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World Cup

Mike Babcock has Team Canada dialed in on details

John Tavares: 'Everything will get covered. … He wants everything to be done well and be done right.'

by Arpon Basu @arponbasu / Senior Managing Editor

OTTAWA -- Coach Mike Babcock explained the drill at center ice before all but 10 of Team Canada's players turned toward the benches to grab a seat.

One of them snuck in a quick laugh once his back was turned to Babcock, but the drill couldn't have been more serious.

Every second of Babcock's practices through the first two days of Team Canada training camp at Canadian Tire Centre in preparation for the World Cup of Hockey 2016 could be described using that same word -- serious.

Babcock blew his whistle and the players jumped into action, moving the puck from their zone, crossing center ice, dumping the puck in the offensive zone and going off for a line change. Over and over again, with Babcock pointing out the times he felt a group would have been called for too many men on the ice. After a few rotations in one direction, Babcock had them go the other way to simulate line changes in the second period.

It was jarring to see a collection of some of the world's greatest hockey players practicing something as second nature as changing lines, but it was a perfect example of the attention to detail Babcock and his coaching staff have brought to this training camp.

No stone will be left unturned this week.

"I thought what we were working on was our line change forecheck," Babcock said when asked why he was practicing line changes. "That's when you give up scoring chances. If you go through the game at the end each night, scoring chances, lots come off line changes. So we were trying not to give up a ton of territory on our line changes."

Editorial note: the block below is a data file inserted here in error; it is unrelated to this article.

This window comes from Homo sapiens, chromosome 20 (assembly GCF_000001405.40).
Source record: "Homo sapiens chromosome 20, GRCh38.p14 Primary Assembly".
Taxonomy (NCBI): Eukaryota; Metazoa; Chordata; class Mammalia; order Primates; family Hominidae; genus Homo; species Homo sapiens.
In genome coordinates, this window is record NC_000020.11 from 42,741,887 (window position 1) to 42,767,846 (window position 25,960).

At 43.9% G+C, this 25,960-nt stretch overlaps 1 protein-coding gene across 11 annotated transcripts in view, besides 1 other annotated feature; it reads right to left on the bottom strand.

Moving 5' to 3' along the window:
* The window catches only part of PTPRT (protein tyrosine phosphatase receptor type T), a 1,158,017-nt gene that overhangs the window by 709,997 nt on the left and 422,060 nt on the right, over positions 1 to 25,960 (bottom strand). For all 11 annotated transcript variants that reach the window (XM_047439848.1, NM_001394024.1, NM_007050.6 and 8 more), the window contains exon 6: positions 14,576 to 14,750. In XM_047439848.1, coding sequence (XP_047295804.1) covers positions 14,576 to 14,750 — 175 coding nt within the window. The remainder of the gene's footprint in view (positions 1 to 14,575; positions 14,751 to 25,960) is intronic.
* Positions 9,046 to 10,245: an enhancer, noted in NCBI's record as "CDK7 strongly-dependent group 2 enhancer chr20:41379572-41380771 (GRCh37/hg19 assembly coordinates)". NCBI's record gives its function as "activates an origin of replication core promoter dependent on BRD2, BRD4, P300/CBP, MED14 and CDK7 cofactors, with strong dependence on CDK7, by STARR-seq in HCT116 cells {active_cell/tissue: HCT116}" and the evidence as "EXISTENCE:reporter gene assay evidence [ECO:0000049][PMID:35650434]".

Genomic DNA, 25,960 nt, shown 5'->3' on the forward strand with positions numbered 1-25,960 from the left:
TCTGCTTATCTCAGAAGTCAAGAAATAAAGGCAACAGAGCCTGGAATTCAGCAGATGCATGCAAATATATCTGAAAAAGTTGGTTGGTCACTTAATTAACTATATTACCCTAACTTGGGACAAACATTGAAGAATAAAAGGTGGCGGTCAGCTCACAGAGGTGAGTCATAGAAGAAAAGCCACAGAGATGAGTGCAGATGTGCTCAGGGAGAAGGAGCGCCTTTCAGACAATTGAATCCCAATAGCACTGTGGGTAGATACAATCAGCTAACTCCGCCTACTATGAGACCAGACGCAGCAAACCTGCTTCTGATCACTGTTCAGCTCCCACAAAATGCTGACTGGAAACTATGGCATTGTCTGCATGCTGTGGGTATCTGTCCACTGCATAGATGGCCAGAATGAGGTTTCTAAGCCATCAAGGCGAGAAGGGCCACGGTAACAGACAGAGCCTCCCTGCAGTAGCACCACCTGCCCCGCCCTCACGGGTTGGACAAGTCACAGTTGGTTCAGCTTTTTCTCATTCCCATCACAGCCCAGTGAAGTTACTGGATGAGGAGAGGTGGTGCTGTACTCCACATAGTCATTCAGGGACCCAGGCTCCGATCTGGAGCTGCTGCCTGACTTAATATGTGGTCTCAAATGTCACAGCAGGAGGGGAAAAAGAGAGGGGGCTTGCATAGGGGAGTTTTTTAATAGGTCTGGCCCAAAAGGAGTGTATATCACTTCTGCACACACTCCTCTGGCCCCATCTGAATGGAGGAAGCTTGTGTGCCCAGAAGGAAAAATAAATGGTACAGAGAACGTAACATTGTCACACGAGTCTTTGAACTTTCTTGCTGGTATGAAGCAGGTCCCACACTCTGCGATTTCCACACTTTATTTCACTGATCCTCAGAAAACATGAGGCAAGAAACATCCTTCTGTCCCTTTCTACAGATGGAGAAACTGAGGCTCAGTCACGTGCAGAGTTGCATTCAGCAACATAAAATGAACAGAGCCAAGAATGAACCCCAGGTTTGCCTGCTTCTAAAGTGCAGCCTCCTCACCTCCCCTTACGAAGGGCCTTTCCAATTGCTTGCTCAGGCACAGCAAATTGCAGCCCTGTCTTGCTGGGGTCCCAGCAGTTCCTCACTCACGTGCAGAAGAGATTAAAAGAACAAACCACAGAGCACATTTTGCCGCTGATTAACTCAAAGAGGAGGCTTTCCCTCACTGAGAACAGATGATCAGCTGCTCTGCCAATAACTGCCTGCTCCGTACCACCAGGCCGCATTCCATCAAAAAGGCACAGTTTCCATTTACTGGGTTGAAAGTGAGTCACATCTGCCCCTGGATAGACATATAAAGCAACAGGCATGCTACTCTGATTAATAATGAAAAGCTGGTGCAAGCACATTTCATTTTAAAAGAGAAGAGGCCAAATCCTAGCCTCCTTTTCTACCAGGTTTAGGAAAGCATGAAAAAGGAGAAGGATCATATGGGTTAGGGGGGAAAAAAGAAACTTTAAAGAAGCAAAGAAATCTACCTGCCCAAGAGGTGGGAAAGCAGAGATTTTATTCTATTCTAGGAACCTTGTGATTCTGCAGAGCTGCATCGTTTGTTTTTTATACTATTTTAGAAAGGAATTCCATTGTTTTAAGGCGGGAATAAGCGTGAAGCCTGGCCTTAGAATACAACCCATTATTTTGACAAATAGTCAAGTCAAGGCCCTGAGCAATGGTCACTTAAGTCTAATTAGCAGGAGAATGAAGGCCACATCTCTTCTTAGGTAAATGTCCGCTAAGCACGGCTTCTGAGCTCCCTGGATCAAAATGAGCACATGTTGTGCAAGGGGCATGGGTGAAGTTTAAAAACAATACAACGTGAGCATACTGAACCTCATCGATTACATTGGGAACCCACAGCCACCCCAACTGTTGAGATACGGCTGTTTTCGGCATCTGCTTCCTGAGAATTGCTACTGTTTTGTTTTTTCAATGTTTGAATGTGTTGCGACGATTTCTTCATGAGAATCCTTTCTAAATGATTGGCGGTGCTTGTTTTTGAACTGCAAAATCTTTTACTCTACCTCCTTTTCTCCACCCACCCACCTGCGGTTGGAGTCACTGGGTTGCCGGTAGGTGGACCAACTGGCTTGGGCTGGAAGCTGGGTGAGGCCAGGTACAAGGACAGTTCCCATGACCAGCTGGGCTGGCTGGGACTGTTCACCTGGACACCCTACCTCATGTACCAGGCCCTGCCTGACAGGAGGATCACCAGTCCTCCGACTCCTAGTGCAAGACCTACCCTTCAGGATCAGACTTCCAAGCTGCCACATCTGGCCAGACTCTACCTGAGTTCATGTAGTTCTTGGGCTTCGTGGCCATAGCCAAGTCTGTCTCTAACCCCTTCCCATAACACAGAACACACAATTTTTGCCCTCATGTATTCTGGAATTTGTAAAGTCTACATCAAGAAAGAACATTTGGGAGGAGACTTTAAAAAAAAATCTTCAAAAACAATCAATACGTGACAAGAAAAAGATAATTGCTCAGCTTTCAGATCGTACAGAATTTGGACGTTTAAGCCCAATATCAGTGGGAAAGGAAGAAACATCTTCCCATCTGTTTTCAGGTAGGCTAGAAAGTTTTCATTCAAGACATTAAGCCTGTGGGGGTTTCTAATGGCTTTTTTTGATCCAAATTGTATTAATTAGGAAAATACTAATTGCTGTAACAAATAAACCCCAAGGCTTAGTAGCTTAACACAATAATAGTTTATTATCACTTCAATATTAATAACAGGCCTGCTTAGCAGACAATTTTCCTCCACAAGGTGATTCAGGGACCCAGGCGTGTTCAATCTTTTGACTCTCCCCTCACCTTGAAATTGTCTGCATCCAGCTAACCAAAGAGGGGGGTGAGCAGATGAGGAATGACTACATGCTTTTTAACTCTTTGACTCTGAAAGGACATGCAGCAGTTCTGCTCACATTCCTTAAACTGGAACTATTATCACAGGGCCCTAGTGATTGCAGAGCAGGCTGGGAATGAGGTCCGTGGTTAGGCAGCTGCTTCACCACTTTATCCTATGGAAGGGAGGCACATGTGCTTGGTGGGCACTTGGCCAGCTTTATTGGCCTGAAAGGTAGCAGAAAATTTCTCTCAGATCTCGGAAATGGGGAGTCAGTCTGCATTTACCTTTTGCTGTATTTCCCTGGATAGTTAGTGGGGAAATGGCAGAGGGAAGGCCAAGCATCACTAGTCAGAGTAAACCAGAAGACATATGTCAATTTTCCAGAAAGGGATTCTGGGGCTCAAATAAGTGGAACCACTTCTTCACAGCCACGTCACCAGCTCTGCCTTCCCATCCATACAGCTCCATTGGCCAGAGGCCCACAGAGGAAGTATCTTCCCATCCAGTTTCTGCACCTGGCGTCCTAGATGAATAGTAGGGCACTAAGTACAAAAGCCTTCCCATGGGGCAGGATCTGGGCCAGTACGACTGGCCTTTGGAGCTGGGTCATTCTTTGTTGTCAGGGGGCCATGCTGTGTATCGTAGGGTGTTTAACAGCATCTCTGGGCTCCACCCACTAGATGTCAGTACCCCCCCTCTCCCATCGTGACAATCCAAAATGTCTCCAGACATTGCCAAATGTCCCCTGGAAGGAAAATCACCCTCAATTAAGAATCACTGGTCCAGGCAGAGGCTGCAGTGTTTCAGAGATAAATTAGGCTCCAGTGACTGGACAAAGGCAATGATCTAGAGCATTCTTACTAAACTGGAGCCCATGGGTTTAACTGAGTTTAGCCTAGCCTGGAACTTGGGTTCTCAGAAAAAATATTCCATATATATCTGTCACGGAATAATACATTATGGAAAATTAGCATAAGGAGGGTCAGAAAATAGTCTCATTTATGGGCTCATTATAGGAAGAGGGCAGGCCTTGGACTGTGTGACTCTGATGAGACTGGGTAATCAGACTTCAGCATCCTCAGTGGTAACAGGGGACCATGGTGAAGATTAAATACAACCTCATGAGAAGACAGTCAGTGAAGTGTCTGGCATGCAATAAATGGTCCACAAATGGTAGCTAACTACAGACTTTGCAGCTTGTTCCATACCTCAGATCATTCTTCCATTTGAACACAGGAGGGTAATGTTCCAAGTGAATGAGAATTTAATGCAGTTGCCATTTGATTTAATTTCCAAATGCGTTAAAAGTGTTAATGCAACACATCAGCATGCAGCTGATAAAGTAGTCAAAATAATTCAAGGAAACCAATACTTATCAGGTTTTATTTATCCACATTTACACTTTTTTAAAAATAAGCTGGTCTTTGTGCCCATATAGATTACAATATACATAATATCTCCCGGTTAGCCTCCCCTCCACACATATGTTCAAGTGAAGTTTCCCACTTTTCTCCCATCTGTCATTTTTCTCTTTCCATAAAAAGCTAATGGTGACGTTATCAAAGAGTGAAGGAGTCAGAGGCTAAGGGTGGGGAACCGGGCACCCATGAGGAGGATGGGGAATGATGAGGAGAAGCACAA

The first day of practice Monday was devoted to offensive-zone work, including entering the zone, cycling the puck and transitioning back toward the offensive zone. During every drill Babcock was shouting detailed instructions to individual players, where he should be on the ice in a given circumstance, what he should do with the puck. 

There was very little warmup and almost no conditioning work. It was tactics and systems right off the bat at an extremely high pace, an immediate signal to the players that summer was over.

"[Babcock] doesn't miss any details," New York Islanders captain John Tavares said. "Everything will get covered. He definitely makes his points directly and wants us to be efficient in the way we practice and the way we play. Everything is covered. We have such a short time frame to work on everything. He wants everything to be done well and be done right."

Team Canada's practices have been split into two sessions. The first is a tactical one, with the practice Tuesday devoted to what appeared to be a very aggressive forechecking scheme the coaching staff is trying to implement. After a break for the ice to be flooded and resurfaced, the second session was spent on special teams.

Washington Capitals coach Barry Trotz is running the power play and Boston Bruins coach Claude Julien is handling the penalty kill, but Babcock's fingerprints are all over this portion of practice as well. He often has stopped drills to give instructions and correct mistakes.

"He demands attention," Chicago Blackhawks captain Jonathan Toews said. "He demands that concentration on the details right away."

The details include how to choose Team Canada's first day off the ice, which is scheduled for Thursday prior to its flight to Columbus to play Team USA in its first pretournament game at Nationwide Arena on Friday (7 p.m. ET; ESPNU, SN, TVA Sports).

"Hip flexor/groin day is Day 4 of camp, so I chose that … we have an off day that day," Babcock said. "We're trying to do everything we can to help them help themselves."

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